Meetings have been underway to try to find a resolution to the protest, now three weeks old, but as posted this Wednesday, details were hard to come by and an end to the checkpoints was not likely immediately.
What we are able to confirm is as follows;
o talks, negotiations or ‘quiet conversations’ as they’ve been called, are underway between the Haida, the province and the logging industry. CHN spokesman Gilbert Parnell told the Observer Tuesday afternoon that “all the parties are working towards a speedy resolution of the issue,” although he offered no further information. As well, Islands Bulletin No. 12, which is on the CHN website, says “Â…we are working to a speedy solution so that the disruption we are experiencing will be as short as possible and we can get on with the work of making this Island sustainable.”
o At a public meeting in Sandspit Monday night, residents there heard a report of talks underway in Vancouver and Nanaimo last week. Dale Morgan, a forester with Teal Jones told the group that on Saturday, industry, along with Haida and other observers, were presented with a plan to remove more than 200,000 hectares of land from timber harvest areas.
Known as Haida Protected Areas, these areas are spread throughout the islands and account for 20-percent of the islands.
Other areas still on the table and which may yet come out of the cut are those identified in the Haida Land Use Vision with important archaeological and cultural cedar values, according to Mr. Morgan.
The land would be removed from all timber harvest licenses under the authority of Part 13 of the Forest Act for a maximum period of 10 years during which time further planning decisions are to be made.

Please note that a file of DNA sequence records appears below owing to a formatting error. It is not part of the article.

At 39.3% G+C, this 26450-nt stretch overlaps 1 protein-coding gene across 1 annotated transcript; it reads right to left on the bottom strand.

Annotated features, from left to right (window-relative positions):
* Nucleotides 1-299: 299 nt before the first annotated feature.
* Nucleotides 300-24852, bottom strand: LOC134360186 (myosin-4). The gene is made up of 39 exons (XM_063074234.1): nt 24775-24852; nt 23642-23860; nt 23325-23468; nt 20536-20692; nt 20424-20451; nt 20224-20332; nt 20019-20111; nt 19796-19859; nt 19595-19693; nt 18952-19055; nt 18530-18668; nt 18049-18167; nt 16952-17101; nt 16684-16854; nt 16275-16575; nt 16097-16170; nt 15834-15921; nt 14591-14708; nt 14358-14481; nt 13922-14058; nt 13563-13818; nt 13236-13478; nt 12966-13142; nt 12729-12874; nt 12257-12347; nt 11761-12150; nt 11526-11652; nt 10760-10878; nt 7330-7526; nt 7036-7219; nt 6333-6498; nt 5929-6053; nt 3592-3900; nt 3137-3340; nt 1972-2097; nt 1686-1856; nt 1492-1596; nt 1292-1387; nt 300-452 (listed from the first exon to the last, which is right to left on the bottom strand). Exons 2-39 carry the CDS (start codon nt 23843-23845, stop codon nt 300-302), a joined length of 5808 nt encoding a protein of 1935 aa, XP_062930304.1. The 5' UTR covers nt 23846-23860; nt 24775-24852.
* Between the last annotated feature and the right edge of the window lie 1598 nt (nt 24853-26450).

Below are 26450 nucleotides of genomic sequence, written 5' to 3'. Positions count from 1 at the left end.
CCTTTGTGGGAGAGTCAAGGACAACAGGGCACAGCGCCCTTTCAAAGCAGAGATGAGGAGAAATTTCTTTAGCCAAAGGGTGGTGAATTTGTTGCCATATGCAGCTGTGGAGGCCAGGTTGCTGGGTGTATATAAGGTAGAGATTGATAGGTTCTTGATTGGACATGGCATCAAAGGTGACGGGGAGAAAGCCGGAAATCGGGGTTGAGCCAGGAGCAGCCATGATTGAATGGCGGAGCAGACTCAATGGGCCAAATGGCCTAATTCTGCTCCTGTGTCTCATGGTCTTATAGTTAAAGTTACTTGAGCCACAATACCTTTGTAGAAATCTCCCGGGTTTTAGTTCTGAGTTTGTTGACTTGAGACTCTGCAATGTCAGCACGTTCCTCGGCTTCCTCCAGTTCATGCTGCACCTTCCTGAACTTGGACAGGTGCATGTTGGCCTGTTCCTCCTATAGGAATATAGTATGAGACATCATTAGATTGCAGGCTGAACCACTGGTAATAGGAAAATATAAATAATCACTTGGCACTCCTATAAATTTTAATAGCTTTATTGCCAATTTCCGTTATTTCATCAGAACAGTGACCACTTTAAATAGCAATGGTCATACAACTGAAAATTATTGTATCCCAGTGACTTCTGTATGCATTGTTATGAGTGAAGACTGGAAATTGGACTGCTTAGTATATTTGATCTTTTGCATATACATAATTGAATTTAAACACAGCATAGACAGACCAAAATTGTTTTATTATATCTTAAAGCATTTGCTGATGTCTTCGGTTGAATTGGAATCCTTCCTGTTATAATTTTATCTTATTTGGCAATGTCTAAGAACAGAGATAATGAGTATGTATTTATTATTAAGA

Mr. Morgan says on the central coast, where similar deferments on logging were made, some areas are now proposed parks, some are back in the harvest and some have been designated first nation management zones.
Under the legislation there is no compensation to logging companies for four years. Compensation for communities or workers is not covered under the Act.
Mr. Morgan says industry has known about the potential for Haida Protected Areas to be removed from the operable land base but said he, and others such as representatives from Weyerhaeuser and Husby were surprised to see the cultural and archaeological cedar maps on the table.
Whether this plan, discussed Saturday, will form the basis of an agreement that will see the checkpoints removed and the protest ended is not clear. And Vivian Thomas of the Ministry of Forests would neither confirm or deny any offer being made. She admits there have been discussions, but says the government won’t comment until a decision has been reached.
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